Archaeological Museum of Pafos
Exhibits are found from the most important archaeological sites of Pafos
The Archaeological Museum of the Pafos, houses a large number of archaeological objects found at the most interesting sites of the Pafos district area, representing all the Prehistoric and Historic periods. Founded in 1964 after Cyprus' independence and financed by the government of the Republic, it was built to shelter the objects, that until then were kept in the complex of the Turkish baths. In 1989 a new exhibition gallery was added to the west wing of the building.
The Museum consists of five exhibition rooms and one penthouse in the museum’s yard where the inscriptions and other marble and limestone objects are exhibited. In Room I finds from prehistoric sites of the Pafos area are exhibited, namely from the Chalcolithic sites of Lempa and Kissonerga. The same room also houses a collection of ceramic vessels representing all the phases of the Bronze Age. Objects in Room II represent the Archaic and Classical periods in the Pafos area, with finds from Palaipafos, Marion, Nea Pafos and other small sites. Local pottery is on display aside from imported pottery from Athens which demonstrates the important trading relations between the two cities. The same room houses a collection of coins belonging to the Pafos and Marion kingdoms as well as coins dated to the Hellenistic and Roman periods. Exhibits in Room III represent the Hellenistic and Roman periods as well as an interesting collection of stone sarcophagi dating to the Hellenistic period, and the Roman marble sculptures. Of special interest is a unique collection of clay vessels, found in Nea Pafos, which were used for therapeutic purposes.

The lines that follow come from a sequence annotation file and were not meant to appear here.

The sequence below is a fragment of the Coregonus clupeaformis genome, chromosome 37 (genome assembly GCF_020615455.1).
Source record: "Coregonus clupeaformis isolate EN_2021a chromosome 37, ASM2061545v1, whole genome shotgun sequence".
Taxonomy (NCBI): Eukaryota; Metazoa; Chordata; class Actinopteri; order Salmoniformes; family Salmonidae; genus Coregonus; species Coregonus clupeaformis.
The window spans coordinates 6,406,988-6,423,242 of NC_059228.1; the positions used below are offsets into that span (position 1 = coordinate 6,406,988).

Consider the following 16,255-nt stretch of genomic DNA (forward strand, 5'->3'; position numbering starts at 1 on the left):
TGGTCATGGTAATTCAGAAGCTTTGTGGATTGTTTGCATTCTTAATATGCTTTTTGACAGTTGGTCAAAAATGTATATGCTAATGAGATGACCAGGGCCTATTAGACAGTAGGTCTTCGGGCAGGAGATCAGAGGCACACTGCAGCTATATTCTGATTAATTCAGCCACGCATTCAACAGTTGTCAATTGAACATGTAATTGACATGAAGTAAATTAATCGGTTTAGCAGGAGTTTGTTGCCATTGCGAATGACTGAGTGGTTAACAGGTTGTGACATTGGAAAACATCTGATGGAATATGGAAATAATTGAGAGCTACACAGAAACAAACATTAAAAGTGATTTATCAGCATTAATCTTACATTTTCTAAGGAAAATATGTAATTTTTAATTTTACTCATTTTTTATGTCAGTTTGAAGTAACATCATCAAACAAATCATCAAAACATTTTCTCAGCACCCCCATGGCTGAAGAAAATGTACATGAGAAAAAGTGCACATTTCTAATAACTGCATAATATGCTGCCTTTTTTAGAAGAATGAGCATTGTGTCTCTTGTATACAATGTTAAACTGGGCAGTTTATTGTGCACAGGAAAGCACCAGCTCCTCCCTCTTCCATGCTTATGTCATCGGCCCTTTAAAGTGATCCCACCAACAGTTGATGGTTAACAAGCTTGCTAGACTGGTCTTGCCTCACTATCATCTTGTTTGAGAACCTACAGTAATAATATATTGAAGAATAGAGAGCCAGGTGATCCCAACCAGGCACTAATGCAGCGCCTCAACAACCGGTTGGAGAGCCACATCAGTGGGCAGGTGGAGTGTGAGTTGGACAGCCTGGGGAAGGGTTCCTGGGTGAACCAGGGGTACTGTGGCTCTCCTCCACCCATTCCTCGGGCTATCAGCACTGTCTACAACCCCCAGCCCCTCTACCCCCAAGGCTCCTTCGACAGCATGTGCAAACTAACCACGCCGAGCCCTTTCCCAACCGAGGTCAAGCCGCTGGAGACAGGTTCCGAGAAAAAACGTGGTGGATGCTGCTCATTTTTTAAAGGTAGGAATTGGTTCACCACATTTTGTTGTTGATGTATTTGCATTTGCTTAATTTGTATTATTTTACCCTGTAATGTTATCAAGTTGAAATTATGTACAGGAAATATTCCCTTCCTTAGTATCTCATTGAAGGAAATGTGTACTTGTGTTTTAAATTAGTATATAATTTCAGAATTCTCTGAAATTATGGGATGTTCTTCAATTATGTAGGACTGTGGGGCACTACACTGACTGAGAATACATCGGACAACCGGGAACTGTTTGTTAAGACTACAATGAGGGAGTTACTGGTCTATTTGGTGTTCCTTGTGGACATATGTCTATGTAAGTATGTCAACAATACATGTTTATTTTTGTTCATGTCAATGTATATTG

Objects in Room IV come from excavations in Kato Pafos, from the House of Dionysos, mural paintings from houses and tombs, Roman pottery and some finds representing the Early Christian period and the period of the Arab raids. Room V houses the collection of medieval antiquities found in Kato Pafos, in the Chrysopolitissa and Saranta Kolones localities, namely decorated glazed pottery and other items such as glass vessels, as well as stone sculptures and mural paintings of the Frankish and Venetian periods.
Source: Departmnet of Antiquities